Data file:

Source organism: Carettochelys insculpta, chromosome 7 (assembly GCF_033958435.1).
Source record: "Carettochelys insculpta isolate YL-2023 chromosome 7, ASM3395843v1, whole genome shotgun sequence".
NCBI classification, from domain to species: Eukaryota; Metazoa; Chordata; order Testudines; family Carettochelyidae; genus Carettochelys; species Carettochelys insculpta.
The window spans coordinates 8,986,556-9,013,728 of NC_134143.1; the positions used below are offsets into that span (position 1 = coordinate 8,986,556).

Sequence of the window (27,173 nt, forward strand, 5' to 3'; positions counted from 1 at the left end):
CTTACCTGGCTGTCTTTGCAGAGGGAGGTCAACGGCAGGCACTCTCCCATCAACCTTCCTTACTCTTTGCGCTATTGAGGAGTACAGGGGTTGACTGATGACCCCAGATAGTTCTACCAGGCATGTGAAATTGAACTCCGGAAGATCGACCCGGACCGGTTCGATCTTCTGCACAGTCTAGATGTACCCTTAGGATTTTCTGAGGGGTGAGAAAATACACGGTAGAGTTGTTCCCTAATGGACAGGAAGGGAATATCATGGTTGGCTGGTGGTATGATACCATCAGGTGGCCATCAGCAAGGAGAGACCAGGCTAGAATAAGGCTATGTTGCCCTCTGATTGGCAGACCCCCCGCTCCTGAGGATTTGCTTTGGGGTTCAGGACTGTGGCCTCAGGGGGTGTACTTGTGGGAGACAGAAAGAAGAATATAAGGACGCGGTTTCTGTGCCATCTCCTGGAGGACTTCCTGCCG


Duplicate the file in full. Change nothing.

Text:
Source organism: Carettochelys insculpta, chromosome 7 (assembly GCF_033958435.1).
Source record: "Carettochelys insculpta isolate YL-2023 chromosome 7, ASM3395843v1, whole genome shotgun sequence".
NCBI classification, from domain to species: Eukaryota; Metazoa; Chordata; order Testudines; family Carettochelyidae; genus Carettochelys; species Carettochelys insculpta.
The window spans coordinates 8,986,556-9,013,728 of NC_134143.1; the positions used below are offsets into that span (position 1 = coordinate 8,986,556).

Sequence of the window (27,173 nt, forward strand, 5' to 3'; positions counted from 1 at the left end):
CTTACCTGGCTGTCTTTGCAGAGGGAGGTCAACGGCAGGCACTCTCCCATCAACCTTCCTTACTCTTTGCGCTATTGAGGAGTACAGGGGTTGACTGATGACCCCAGATAGTTCTACCAGGCATGTGAAATTGAACTCCGGAAGATCGACCCGGACCGGTTCGATCTTCTGCACAGTCTAGATGTACCCTTAGGATTTTCTGAGGGGTGAGAAAATACACGGTAGAGTTGTTCCCTAATGGACAGGAAGGGAATATCATGGTTGGCTGGTGGTATGATACCATCAGGTGGCCATCAGCAAGGAGAGACCAGGCTAGAATAAGGCTATGTTGCCCTCTGATTGGCAGACCCCCCGCTCCTGAGGATTTGCTTTGGGGTTCAGGACTGTGGCCTCAGGGGGTGTACTTGTGGGAGACAGAAAGAAGAATATAAGGACGCGGTTTCTGTGCCATCTCCTGGAGGACTTCCTGCCG